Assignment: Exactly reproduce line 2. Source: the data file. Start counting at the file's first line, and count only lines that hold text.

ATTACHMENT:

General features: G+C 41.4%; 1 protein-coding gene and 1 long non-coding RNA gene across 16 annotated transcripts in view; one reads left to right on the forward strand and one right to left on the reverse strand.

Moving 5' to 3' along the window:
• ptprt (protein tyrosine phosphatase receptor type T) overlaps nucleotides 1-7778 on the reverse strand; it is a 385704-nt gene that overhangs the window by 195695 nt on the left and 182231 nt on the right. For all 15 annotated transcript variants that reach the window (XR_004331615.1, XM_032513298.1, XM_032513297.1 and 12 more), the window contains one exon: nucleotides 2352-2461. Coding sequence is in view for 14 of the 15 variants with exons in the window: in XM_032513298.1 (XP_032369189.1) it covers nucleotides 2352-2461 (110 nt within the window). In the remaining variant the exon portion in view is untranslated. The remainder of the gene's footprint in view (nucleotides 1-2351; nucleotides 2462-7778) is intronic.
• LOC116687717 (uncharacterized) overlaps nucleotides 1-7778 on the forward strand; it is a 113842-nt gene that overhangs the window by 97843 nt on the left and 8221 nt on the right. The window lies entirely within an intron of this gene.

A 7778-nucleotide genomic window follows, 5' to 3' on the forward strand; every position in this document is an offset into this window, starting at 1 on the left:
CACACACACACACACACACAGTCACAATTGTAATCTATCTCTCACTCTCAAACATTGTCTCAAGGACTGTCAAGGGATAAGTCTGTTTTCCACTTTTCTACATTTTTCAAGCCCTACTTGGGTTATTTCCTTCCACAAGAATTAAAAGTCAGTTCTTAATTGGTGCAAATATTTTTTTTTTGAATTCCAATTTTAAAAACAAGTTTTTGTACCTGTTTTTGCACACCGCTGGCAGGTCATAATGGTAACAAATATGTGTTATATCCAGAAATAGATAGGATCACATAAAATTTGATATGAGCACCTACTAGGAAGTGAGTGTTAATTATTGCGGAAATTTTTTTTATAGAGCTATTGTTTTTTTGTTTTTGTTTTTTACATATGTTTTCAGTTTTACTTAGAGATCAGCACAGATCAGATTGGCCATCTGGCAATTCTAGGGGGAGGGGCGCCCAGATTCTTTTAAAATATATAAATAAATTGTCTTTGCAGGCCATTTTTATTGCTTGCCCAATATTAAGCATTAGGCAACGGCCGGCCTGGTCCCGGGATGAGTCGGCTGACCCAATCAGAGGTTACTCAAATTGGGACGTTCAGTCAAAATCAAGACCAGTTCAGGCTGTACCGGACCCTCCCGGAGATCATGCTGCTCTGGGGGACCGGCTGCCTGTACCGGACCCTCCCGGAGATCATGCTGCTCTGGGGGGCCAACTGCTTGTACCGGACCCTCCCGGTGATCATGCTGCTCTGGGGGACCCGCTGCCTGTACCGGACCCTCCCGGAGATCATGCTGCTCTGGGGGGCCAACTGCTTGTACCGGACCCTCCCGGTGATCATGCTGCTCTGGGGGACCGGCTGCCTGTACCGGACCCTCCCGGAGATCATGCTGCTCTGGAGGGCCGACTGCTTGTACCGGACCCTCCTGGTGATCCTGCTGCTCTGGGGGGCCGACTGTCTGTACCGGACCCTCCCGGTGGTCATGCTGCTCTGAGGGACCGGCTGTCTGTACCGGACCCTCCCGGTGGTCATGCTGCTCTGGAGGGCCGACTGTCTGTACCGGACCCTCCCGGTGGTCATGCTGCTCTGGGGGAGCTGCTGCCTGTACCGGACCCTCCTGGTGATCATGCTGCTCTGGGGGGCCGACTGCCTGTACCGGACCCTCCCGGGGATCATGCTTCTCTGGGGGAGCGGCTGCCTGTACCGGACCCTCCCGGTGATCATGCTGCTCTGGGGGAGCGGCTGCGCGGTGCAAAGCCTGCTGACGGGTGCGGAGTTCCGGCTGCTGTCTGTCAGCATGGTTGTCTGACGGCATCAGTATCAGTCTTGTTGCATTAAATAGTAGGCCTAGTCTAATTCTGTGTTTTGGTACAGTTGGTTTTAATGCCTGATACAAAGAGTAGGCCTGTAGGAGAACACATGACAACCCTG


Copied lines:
Moving 5' to 3' along the window: